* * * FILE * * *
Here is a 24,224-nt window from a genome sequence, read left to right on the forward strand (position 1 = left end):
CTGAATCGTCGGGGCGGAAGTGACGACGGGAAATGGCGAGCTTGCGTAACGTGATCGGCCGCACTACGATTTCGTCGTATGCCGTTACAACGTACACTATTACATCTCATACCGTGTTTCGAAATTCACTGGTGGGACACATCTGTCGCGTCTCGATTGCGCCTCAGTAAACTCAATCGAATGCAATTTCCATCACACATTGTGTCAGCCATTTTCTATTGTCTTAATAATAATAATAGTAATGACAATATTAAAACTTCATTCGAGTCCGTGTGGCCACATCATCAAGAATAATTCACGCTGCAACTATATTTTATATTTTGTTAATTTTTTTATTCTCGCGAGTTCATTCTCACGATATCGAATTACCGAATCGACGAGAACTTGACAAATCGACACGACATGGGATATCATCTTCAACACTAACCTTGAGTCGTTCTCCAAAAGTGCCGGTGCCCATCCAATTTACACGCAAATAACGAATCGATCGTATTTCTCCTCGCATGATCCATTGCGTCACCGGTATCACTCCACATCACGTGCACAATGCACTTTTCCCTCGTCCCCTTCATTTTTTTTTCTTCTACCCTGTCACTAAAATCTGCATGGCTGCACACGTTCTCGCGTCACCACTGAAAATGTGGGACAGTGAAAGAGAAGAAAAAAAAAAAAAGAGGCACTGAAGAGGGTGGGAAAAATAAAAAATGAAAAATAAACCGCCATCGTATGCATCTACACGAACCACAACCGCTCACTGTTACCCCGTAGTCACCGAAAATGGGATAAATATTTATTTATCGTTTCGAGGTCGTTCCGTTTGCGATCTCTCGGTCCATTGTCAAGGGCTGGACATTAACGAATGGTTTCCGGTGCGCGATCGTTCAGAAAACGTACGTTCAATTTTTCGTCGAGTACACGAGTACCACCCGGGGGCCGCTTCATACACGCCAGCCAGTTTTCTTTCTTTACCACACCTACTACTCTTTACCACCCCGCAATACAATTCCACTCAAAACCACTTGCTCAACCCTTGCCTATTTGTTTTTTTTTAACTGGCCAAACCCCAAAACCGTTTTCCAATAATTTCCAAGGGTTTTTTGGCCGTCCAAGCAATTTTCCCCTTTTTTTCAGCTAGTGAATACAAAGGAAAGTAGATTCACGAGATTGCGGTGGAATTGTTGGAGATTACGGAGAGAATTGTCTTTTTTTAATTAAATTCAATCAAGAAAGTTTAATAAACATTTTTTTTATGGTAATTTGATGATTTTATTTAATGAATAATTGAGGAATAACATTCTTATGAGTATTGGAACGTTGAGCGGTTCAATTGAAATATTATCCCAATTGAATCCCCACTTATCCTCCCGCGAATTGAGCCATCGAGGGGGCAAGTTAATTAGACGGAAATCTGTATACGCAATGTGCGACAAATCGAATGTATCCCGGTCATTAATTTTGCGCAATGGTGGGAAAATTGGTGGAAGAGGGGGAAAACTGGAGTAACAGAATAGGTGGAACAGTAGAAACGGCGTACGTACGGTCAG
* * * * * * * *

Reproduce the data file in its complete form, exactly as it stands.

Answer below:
Here is a 24,224-nt window from a genome sequence, read left to right on the forward strand (position 1 = left end):
CTGAATCGTCGGGGCGGAAGTGACGACGGGAAATGGCGAGCTTGCGTAACGTGATCGGCCGCACTACGATTTCGTCGTATGCCGTTACAACGTACACTATTACATCTCATACCGTGTTTCGAAATTCACTGGTGGGACACATCTGTCGCGTCTCGATTGCGCCTCAGTAAACTCAATCGAATGCAATTTCCATCACACATTGTGTCAGCCATTTTCTATTGTCTTAATAATAATAATAGTAATGACAATATTAAAACTTCATTCGAGTCCGTGTGGCCACATCATCAAGAATAATTCACGCTGCAACTATATTTTATATTTTGTTAATTTTTTTATTCTCGCGAGTTCATTCTCACGATATCGAATTACCGAATCGACGAGAACTTGACAAATCGACACGACATGGGATATCATCTTCAACACTAACCTTGAGTCGTTCTCCAAAAGTGCCGGTGCCCATCCAATTTACACGCAAATAACGAATCGATCGTATTTCTCCTCGCATGATCCATTGCGTCACCGGTATCACTCCACATCACGTGCACAATGCACTTTTCCCTCGTCCCCTTCATTTTTTTTTCTTCTACCCTGTCACTAAAATCTGCATGGCTGCACACGTTCTCGCGTCACCACTGAAAATGTGGGACAGTGAAAGAGAAGAAAAAAAAAAAAAGAGGCACTGAAGAGGGTGGGAAAAATAAAAAATGAAAAATAAACCGCCATCGTATGCATCTACACGAACCACAACCGCTCACTGTTACCCCGTAGTCACCGAAAATGGGATAAATATTTATTTATCGTTTCGAGGTCGTTCCGTTTGCGATCTCTCGGTCCATTGTCAAGGGCTGGACATTAACGAATGGTTTCCGGTGCGCGATCGTTCAGAAAACGTACGTTCAATTTTTCGTCGAGTACACGAGTACCACCCGGGGGCCGCTTCATACACGCCAGCCAGTTTTCTTTCTTTACCACACCTACTACTCTTTACCACCCCGCAATACAATTCCACTCAAAACCACTTGCTCAACCCTTGCCTATTTGTTTTTTTTTAACTGGCCAAACCCCAAAACCGTTTTCCAATAATTTCCAAGGGTTTTTTGGCCGTCCAAGCAATTTTCCCCTTTTTTTCAGCTAGTGAATACAAAGGAAAGTAGATTCACGAGATTGCGGTGGAATTGTTGGAGATTACGGAGAGAATTGTCTTTTTTTAATTAAATTCAATCAAGAAAGTTTAATAAACATTTTTTTTATGGTAATTTGATGATTTTATTTAATGAATAATTGAGGAATAACATTCTTATGAGTATTGGAACGTTGAGCGGTTCAATTGAAATATTATCCCAATTGAATCCCCACTTATCCTCCCGCGAATTGAGCCATCGAGGGGGCAAGTTAATTAGACGGAAATCTGTATACGCAATGTGCGACAAATCGAATGTATCCCGGTCATTAATTTTGCGCAATGGTGGGAAAATTGGTGGAAGAGGGGGAAAACTGGAGTAACAGAATAGGTGGAACAGTAGAAACGGCGTACGTACGGTCAG